Cakes are the least of poor Bindi’s worries
Cake schmake. Just shut up and pass the eggs!
Dave Penberthy’s musings about Rosemary Stanton’s rant on the evil of packet cake mixture being pushed by Bindi Irwin and her family on televisions across Australia is off the mark.
The point that worries me doesn’t involve cakes, but Bindi’s “childhood”. Bindi Irwin and her brother spend much of their lives being home schooled, they mix and play with the children of employees of Australia Zoo, not children of diverse backgrounds through exposure to the usual forms of community education and socialisation.
Bindi celebrated one of her birthdays with the rock group, The Veronicas, on national television with an audience of strange children seated in an arena. Bindi counts these adult rock chicks as her friends. Does anyone else think this is strange?
Bindi Irwin is a “working” child - filming television programmes for the USA and Australia and the international market.
She works on a shooting schedule to meet the demand, her education is fitted around this backbreaking timetable.
She has makeup artists and hairdressers every day she is working – which is most days.
Fitted in around her home based tutors, she is rehearsed, coached, packaged and send out to us, the public as a ‘natural nature kid’.
Her answers during interviews are as spontaneous as her publicist and minders have trained her to be.
Bindi Irwin also works at Australia Zoo, she performs at shows there as well.
Not sure what Little Bob is doing so far, but he does his fair share of commercial and “Wildlife Warrior” gigs as well.
Bindi has been encouraged since the day her father was tragically killed, to be a Wild Life Warrior, to carry on his legacy, to keep the Australia Zoo running and send a message to an international public, that she is now the face of a going commercial concern.
What an enormous weight for a ten year old girl.
Where is her self exploration, the whims and flights of a child’s imagination that allow a kid to hanker to be a fireman one day and a world class gymnast the next?
Where are her immature, messy, exploring the REAL world, childhood days?
The question is met with silence.
Bindi has been as neatly preened and groomed, and had huge expectations foisted upon her since she was a tiny baby – her regimen of training has been as comprehensive and as plotted as the performing animals in her zoo.
Her cage is just less visible.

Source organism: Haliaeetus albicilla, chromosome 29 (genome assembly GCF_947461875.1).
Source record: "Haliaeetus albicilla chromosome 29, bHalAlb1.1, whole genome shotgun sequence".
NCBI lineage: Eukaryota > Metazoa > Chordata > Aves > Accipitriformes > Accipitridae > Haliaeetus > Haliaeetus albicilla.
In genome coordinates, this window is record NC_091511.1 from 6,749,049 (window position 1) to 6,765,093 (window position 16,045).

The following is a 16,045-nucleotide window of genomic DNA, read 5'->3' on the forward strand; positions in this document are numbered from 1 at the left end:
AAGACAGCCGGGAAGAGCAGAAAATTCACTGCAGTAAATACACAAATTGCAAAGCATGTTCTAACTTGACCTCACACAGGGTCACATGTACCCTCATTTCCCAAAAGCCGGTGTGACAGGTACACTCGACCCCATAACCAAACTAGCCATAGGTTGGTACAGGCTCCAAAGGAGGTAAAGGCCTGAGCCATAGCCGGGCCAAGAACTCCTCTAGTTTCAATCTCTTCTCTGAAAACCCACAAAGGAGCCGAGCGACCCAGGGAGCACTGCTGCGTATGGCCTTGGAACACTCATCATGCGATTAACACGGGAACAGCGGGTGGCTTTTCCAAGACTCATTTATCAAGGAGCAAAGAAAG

Children yearn to explore, they learn from their mistakes, they diversify their ideas about careers, values, hobbies, the arts, food - from being allowed to be kids, from real exposure to other children outside of a work environment or away from children whose parent’s very livelihoods are dependent on the happiness and fame of the little girl and family for whom they work.
In Australia, we see only the tip of the iceberg in terms of her work commitments and fame - she is an industry that props up huge commercial concerns - adult money-making, and environmental barrows that are being pushed all the way to the bank.
So perhaps the question shouldn’t be about cake, it should be about childhood and the public’s blind acceptance of the pre-packaged, homogenised, cosmetically- crimped Bindi Irwin, the performer without a choice - for if she waivered from the environment and the legacy she has to shoulder, the empire and the shrine to her father would be dishonoured.
That’s what this poor child is being taught - each and every day.
Even Miley Cyrus / Hannah Montanna, was raised and is being raised with friends outside her performing circle and with some buffers against the Disney phenomen – at least she doesn’t actually live on her ‘set’.
Bindi is a child more at home in front of the camera than the blackboard. What will happen to the kid when she decides she’s rather be an accountant or a yoga teacher? What will her Mum, the TV execs, the adoring public, the fawning grown up celebrities, the magazine editors, the retailers of her clothing line, DVDs, books, cake mixes and dolls, say and do to her when she goes ‘teenage’, her head spins and pea soup spews forth? Or is this the new Michael Jackson waiting in the wings?
As a mother of four, who has raised nine, I say to you all… Free Bindi. Free her from the weighty legacy we have hung around her neck, and free her from her commercially driven minders for whom the perception of success is only to be found in a bank balance and a pile of publicity clippings.
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